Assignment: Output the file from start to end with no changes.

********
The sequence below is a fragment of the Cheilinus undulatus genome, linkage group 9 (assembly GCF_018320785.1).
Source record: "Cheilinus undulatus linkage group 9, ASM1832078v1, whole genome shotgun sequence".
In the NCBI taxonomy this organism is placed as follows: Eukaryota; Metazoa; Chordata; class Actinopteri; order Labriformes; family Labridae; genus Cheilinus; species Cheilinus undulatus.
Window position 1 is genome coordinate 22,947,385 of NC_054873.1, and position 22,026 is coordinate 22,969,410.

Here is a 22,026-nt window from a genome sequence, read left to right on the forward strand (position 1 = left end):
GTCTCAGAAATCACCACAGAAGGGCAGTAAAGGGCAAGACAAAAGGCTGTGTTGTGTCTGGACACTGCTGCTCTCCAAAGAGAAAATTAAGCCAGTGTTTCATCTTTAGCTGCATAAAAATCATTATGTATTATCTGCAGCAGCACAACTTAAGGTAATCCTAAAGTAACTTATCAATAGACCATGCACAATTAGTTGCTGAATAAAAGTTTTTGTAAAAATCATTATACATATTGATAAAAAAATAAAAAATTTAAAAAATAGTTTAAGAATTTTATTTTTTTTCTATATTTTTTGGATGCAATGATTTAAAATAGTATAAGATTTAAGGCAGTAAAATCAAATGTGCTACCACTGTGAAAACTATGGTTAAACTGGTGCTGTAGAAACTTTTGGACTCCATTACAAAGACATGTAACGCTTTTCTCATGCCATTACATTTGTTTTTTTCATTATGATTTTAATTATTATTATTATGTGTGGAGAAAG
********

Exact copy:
The sequence below is a fragment of the Cheilinus undulatus genome, linkage group 9 (assembly GCF_018320785.1).
Source record: "Cheilinus undulatus linkage group 9, ASM1832078v1, whole genome shotgun sequence".
In the NCBI taxonomy this organism is placed as follows: Eukaryota; Metazoa; Chordata; class Actinopteri; order Labriformes; family Labridae; genus Cheilinus; species Cheilinus undulatus.
Window position 1 is genome coordinate 22,947,385 of NC_054873.1, and position 22,026 is coordinate 22,969,410.

Here is a 22,026-nt window from a genome sequence, read left to right on the forward strand (position 1 = left end):
GTCTCAGAAATCACCACAGAAGGGCAGTAAAGGGCAAGACAAAAGGCTGTGTTGTGTCTGGACACTGCTGCTCTCCAAAGAGAAAATTAAGCCAGTGTTTCATCTTTAGCTGCATAAAAATCATTATGTATTATCTGCAGCAGCACAACTTAAGGTAATCCTAAAGTAACTTATCAATAGACCATGCACAATTAGTTGCTGAATAAAAGTTTTTGTAAAAATCATTATACATATTGATAAAAAAATAAAAAATTTAAAAAATAGTTTAAGAATTTTATTTTTTTTCTATATTTTTTGGATGCAATGATTTAAAATAGTATAAGATTTAAGGCAGTAAAATCAAATGTGCTACCACTGTGAAAACTATGGTTAAACTGGTGCTGTAGAAACTTTTGGACTCCATTACAAAGACATGTAACGCTTTTCTCATGCCATTACATTTGTTTTTTTCATTATGATTTTAATTATTATTATTATGTGTGGAGAAAG